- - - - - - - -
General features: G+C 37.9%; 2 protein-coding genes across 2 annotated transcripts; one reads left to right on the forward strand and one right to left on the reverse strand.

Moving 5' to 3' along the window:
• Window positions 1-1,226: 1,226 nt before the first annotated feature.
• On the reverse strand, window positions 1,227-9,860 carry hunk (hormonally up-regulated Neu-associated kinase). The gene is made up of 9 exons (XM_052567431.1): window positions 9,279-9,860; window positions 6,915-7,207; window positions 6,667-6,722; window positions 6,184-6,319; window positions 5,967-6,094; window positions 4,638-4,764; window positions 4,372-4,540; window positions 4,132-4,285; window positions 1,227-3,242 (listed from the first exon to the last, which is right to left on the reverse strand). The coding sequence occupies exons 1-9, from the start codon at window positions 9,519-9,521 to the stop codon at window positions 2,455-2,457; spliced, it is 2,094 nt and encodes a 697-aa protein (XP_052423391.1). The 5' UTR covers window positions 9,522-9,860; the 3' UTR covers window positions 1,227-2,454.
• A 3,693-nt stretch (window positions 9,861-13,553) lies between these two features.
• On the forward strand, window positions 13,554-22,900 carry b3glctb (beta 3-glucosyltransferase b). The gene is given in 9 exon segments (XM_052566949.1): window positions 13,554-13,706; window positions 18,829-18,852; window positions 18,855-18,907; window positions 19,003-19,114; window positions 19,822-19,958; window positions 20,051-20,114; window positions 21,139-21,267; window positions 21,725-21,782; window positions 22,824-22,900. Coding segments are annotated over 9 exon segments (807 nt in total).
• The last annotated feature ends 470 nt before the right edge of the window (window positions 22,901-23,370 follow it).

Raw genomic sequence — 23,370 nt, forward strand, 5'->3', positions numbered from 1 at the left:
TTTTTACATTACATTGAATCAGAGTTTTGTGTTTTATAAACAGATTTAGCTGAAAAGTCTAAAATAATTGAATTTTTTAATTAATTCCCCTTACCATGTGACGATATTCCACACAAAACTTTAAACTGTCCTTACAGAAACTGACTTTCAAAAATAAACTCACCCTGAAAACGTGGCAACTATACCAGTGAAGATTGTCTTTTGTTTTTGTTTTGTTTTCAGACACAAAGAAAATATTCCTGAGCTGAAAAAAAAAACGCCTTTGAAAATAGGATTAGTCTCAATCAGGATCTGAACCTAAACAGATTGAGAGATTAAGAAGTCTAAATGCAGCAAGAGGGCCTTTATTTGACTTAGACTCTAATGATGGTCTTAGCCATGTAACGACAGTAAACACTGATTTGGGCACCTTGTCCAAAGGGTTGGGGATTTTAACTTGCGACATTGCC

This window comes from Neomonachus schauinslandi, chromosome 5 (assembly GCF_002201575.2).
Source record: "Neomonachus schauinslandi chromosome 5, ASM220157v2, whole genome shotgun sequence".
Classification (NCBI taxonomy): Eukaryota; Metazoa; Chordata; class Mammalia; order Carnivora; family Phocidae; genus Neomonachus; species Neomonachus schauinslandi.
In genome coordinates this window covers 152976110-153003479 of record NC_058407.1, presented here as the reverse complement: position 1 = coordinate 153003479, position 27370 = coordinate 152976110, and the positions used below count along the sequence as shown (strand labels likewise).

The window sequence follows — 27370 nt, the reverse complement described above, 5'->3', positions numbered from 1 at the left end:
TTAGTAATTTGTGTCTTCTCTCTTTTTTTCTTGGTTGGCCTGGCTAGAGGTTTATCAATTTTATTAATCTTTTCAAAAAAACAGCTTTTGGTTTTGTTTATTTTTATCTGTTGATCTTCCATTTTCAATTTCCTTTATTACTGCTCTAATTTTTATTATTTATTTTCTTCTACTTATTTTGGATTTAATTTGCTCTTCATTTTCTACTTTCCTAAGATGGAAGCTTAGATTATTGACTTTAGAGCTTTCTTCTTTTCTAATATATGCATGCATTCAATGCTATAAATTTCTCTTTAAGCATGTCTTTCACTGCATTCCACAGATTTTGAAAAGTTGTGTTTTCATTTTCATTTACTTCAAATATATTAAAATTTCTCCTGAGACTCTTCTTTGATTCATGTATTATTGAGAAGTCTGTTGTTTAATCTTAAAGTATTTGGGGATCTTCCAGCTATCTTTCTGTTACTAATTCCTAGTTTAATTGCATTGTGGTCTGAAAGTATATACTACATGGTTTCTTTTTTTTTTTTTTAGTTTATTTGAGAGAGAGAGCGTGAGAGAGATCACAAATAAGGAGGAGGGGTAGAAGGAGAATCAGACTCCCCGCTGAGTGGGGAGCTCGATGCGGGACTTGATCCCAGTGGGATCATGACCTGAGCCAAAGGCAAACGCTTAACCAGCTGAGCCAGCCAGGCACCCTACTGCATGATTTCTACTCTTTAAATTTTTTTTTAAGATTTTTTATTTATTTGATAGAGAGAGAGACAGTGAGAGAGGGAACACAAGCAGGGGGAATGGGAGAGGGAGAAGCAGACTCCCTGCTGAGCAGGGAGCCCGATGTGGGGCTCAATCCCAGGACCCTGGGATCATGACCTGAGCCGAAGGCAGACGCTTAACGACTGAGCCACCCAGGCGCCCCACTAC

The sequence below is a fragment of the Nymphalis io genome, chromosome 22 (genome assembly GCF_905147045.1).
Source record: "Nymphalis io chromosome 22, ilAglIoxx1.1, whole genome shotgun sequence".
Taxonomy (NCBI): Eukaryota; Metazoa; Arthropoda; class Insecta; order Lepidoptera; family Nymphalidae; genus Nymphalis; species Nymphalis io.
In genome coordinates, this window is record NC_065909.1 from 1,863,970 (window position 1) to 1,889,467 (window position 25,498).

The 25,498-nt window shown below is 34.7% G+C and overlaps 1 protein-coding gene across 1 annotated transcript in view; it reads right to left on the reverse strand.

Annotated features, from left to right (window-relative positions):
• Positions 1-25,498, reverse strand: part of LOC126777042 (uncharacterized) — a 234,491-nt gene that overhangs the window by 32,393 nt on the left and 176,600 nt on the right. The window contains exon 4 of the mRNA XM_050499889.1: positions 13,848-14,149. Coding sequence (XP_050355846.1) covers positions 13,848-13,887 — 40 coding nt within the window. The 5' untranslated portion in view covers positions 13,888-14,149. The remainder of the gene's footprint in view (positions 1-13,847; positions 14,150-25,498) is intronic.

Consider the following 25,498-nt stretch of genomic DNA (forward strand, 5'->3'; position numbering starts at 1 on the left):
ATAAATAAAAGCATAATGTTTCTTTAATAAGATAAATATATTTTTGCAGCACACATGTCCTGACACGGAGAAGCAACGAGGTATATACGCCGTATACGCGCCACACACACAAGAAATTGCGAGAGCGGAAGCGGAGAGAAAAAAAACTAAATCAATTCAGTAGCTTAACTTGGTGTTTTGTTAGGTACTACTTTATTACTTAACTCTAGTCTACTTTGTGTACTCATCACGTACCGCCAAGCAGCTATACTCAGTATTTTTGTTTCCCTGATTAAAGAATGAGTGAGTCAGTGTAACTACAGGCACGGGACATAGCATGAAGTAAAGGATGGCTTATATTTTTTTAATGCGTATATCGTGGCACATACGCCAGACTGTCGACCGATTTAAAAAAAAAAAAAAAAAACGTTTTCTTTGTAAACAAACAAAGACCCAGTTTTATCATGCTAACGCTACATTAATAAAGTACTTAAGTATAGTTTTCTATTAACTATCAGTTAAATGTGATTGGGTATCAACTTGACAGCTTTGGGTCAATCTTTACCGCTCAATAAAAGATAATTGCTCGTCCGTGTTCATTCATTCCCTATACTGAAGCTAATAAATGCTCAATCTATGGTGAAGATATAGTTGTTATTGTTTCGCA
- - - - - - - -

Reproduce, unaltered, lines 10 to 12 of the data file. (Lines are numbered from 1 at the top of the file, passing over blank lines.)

This window comes from Neomonachus schauinslandi, chromosome 5 (assembly GCF_002201575.2).
Source record: "Neomonachus schauinslandi chromosome 5, ASM220157v2, whole genome shotgun sequence".
Classification (NCBI taxonomy): Eukaryota; Metazoa; Chordata; class Mammalia; order Carnivora; family Phocidae; genus Neomonachus; species Neomonachus schauinslandi.